How to Turn a Horse Stall Into a Chicken Coop
Chicken coops can come in all shapes and sizes. In our Coop Tour series, we have shown you chicken tractors, using a high tunnel for a farmstead brooder, and how to predator proof your coop. In this post, we are going to show you how you can turn a horse stall into a chicken coop.
Expensive Part Is Done
When building a chicken coop, the hardest and most expensive part is usually building the structure itself. The size of the coop, location, materials available, and your budget all need to be taken into consideration when building a new coop. When converting a horse stall into a chicken coop, this hard part is mostly all already done!
Every coop needs just a few basic things: roosting bars, nesting boxes, feeders, waterers, security, and good ventilation. Planning a coop can be overwhelming with all the different options available, but turning a horse stall into a chicken coop gives you some set parameters to help narrow down your choices and make it easier to design.
Pop Door Options
You will want to work with the current stall door opening to be your coop opening to save on time, cost, and structural integrity of the stall. If the stall has a sliding door, you can use this for your coop door (with a few modifications) since sliding stall doors usually close pretty tightly to the wall. You would want to add chicken wire or welded wire hardware cloth over the bars or openings of the stall door to make it more predator proof and secure for your chickens inside, and make sure the door has a good latch. If the stall has a swinging gate, you can either leave this up as an extra layer of security or remove it to make room for a chicken coop-appropriate door.
Keep Out Predators
Next, you will want to make sure the entire stall is predator proof by covering any openings with chicken wire or welded wire hardware cloth. Even with large horses in the barn near the coop, predators like raccoons and opossums may still come into the barn looking for leftover feed. I go over the whole stall from top to bottom to make sure every opening is covered for the safety of the chickens. Even if the stall has bars on the dividers, you should still cover those with chicken wire or welded wire hardware cloth to make sure nothing can reach in between the bars.
Now that the horse stall is secure with a chicken coop appropriate door and the openings are covered, you can plan the layout of the stall to work best for you as a chicken coop. I like using 2x4s turned wide side up as roosting bars so the chickens can get their whole foot on the roost and then will be covered when they settle down to roost, which protects their toes from frostbite in cold temperatures. You can attach roosting bars along the length of the center stall divider wall using support braces to keep your ground clearance open and make it easier to clean underneath the roosts.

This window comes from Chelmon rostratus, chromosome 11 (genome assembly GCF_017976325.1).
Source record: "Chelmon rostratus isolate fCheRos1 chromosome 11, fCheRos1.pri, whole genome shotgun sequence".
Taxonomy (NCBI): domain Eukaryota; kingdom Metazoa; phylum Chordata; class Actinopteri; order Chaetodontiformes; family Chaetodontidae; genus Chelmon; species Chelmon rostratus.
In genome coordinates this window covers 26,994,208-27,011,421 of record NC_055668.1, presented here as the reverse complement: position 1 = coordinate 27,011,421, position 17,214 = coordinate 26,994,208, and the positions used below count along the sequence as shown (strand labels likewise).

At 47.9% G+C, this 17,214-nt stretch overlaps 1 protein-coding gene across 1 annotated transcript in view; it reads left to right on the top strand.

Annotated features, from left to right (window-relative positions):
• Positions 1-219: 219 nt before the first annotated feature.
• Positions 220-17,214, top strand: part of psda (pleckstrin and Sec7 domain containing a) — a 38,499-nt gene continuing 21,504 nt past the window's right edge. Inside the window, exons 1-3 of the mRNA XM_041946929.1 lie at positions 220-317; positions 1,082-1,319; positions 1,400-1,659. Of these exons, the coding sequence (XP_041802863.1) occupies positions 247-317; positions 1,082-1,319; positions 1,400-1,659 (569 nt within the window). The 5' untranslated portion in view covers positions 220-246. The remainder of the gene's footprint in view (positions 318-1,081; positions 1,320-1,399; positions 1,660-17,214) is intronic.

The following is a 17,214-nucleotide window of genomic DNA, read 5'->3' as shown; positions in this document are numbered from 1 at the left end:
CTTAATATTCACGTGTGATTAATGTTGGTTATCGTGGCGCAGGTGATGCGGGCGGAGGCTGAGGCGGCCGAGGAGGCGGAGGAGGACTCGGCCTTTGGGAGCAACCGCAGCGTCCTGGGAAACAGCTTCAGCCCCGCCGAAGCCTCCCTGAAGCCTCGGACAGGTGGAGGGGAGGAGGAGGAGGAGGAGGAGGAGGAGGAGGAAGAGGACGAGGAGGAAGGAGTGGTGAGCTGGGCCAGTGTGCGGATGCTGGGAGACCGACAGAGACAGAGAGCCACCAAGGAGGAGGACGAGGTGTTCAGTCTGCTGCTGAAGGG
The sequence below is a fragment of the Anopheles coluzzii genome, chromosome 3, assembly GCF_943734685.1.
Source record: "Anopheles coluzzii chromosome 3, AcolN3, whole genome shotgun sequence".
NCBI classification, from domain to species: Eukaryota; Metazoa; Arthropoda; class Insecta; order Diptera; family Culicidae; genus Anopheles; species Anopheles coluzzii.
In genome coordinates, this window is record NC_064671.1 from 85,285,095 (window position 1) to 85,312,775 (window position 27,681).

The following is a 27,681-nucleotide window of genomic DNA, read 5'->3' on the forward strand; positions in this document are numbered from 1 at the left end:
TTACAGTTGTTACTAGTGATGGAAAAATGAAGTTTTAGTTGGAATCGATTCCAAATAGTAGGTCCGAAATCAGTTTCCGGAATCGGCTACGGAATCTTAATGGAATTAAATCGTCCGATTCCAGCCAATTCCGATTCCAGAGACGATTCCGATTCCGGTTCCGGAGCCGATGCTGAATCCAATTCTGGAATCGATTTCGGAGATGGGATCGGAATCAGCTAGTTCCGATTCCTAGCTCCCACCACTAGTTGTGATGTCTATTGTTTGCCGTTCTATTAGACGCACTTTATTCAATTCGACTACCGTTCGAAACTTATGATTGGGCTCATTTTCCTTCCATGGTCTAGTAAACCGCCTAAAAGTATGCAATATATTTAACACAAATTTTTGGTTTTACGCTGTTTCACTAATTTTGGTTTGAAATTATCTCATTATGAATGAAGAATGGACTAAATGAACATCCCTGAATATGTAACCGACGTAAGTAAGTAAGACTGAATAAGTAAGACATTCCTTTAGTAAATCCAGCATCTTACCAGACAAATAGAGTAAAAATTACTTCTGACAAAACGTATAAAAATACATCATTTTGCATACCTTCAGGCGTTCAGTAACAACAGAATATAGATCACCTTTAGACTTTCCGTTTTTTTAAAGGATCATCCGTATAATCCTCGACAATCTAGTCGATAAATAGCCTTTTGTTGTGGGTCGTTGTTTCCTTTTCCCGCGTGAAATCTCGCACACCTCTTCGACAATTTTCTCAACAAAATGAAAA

Nesting boxes are another place where you can get creative in your coop. You can buy rready-made nesting boxes, build your own with wood, or use things like feed buckets turned on their side and filled with bedding. These turf pads make it easy to clean out nesting boxes and sprinkling some of these nesting box herbs can help keep nesting boxes clean and your hens happy.
Feeders and Waterers
I recommend hanging your feeder to keep waste and debris out of the feed. There are mixed reviews about keeping waterers inside the coop, mainly because the added moisture in the winter can increase the chances of frostbite in the winter, but this will be up to your own personal opinion and situation. I have my waterer inside my coop during the day and dump out the water at night because we don’t have a connected run on our stall coop (if I did I would have the water outside).
Another thing you will want to consider when turning a horse stall into a chicken coop is will horses or other animals still be in the barn and if so, how close will they be to the coop? Horses especially create a lot of ammonia in their manure and urine so you will want to take extra measures to protect the air quality inside the barn by keeping the other stalls and horse areas clean and using ammonia and moisture-absorbing products like Sweet PDZ.
If you have an extra horse stall in your barn, turning it into your chicken coop can be a great way to utilize the space! If you have a horse stall coop, we would love to see pictures! Tag Meyer Hatchery in your photos on social media for us to repost!
Related Posts You Might Like
Cheryl, our store manager, shares about her spring coop cleanout and her favorite chicken feeders and waterers for use in all weather types.
Read about the difference between a chicken coop and run. We also discuss points to consider when deciding where to put your coop and run.
Wild birds in your chicken coop can bring diseases and parasites to your flock, Read how to deter wild birds from gathering in your coop.